For the Very Plutonic Among Us

 A reader sent me these words which we both agreed might well describe those with Pluto aspects to inner planets.

“God speaks only to the oldest souls, the ones most experienced in living and suffering.  ‘You shall belong to no-one and to nothing, to no party, to no majority, to no minority, to no society except in that it serves me at my altar. You shall not belong to your parents, nor to your wife and children, nor to your brothers and sisters, nor to them who speak your language, nor to those who speak any other — and least of all to thine own self. You shall belong only to me in this world.”

The reader was reminded of Liz Greene’s description that those who are Plutonic have to channel the collective.   

Franz Werfel’, the author of these lines from ‘Theologumena’, was a Czech-born poet, playwright, and novelist, whose central themes were religious faith, heroism, and human brotherhood. He married Mahler’s widow who, at the time they met was living with Gropius.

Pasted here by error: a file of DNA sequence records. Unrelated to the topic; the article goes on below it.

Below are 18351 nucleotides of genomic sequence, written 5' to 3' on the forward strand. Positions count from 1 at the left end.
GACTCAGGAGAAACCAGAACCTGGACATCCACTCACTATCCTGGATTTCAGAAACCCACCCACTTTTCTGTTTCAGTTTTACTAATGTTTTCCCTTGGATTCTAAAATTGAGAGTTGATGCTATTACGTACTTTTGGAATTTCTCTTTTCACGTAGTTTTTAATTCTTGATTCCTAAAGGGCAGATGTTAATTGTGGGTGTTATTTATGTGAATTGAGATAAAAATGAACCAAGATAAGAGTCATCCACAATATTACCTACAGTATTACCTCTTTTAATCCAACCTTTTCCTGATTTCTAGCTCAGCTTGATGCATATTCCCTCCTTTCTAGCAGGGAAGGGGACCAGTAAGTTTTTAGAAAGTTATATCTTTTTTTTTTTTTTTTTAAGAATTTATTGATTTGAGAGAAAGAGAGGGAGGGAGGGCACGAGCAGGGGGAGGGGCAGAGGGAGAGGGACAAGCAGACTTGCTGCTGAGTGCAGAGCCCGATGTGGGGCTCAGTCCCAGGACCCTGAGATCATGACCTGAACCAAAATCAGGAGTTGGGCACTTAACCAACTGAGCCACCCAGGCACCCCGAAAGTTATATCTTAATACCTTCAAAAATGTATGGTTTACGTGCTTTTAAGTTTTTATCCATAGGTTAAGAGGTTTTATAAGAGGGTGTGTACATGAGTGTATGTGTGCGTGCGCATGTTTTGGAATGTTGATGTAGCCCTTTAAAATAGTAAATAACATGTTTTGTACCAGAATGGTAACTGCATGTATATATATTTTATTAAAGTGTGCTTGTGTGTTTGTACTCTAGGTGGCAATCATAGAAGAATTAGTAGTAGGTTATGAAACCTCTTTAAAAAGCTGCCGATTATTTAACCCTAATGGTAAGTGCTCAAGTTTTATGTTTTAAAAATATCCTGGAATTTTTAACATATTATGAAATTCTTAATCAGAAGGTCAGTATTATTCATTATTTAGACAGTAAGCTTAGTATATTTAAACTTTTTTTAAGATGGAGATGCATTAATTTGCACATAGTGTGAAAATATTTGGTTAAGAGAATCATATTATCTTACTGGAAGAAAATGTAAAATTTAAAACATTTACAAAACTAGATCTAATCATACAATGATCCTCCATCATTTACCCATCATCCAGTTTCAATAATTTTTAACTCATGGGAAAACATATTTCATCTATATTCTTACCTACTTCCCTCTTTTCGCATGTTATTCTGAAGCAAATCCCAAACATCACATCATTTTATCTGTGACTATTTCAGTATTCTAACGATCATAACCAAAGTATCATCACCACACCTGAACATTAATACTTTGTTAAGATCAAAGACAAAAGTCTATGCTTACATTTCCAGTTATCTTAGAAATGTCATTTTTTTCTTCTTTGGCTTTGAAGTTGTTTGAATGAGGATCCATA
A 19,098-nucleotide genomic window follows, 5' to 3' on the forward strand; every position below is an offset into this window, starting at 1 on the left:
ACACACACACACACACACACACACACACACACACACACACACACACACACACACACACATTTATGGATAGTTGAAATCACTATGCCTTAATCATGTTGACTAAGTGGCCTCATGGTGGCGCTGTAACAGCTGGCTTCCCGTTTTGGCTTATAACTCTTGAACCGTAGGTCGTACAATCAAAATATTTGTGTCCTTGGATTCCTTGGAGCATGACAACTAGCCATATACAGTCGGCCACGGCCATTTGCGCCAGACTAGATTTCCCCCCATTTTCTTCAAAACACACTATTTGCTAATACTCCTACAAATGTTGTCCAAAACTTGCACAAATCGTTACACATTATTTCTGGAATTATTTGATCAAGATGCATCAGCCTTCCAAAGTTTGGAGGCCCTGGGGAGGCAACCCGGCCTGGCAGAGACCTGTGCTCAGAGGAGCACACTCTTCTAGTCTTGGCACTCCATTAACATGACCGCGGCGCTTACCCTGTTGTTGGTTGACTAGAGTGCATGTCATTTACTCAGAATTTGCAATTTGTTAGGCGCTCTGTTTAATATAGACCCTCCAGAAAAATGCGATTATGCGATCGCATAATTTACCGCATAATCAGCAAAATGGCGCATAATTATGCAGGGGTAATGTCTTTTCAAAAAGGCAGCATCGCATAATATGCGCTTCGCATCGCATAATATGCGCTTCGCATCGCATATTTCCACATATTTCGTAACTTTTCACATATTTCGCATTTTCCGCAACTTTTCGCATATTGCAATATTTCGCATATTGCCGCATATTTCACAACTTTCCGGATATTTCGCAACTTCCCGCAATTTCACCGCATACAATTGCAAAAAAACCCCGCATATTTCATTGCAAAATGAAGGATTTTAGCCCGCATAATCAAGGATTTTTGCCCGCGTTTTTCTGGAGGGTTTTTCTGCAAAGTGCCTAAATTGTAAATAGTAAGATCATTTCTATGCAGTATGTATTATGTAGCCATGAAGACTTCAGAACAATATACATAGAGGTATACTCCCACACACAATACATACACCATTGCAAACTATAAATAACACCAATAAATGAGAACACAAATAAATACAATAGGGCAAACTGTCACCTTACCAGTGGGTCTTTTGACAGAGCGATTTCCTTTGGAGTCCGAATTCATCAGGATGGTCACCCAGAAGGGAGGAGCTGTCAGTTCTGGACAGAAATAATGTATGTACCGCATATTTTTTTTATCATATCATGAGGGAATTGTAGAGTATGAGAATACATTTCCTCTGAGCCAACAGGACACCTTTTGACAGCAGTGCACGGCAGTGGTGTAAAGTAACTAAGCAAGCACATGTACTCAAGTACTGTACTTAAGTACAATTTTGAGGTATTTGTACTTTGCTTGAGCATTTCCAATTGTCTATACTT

Werfel’s best-known works include The Forty Days of Musa Dagh (1933), a classic historical novel that portrays Armenian resistance to the Turks, and The Song of Bernadette (1941). The latter book had its start when Werfel, a Jew escaping the Nazis, found solace in the pilgrimage town of Lourdes, where St. Bernadette had had visions of the Virgin. Werfel made a promise to “sing the song” of the saint if he ever reached the United States. He died in California in 1945.

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~ by nancyfenn on June 27, 2006.

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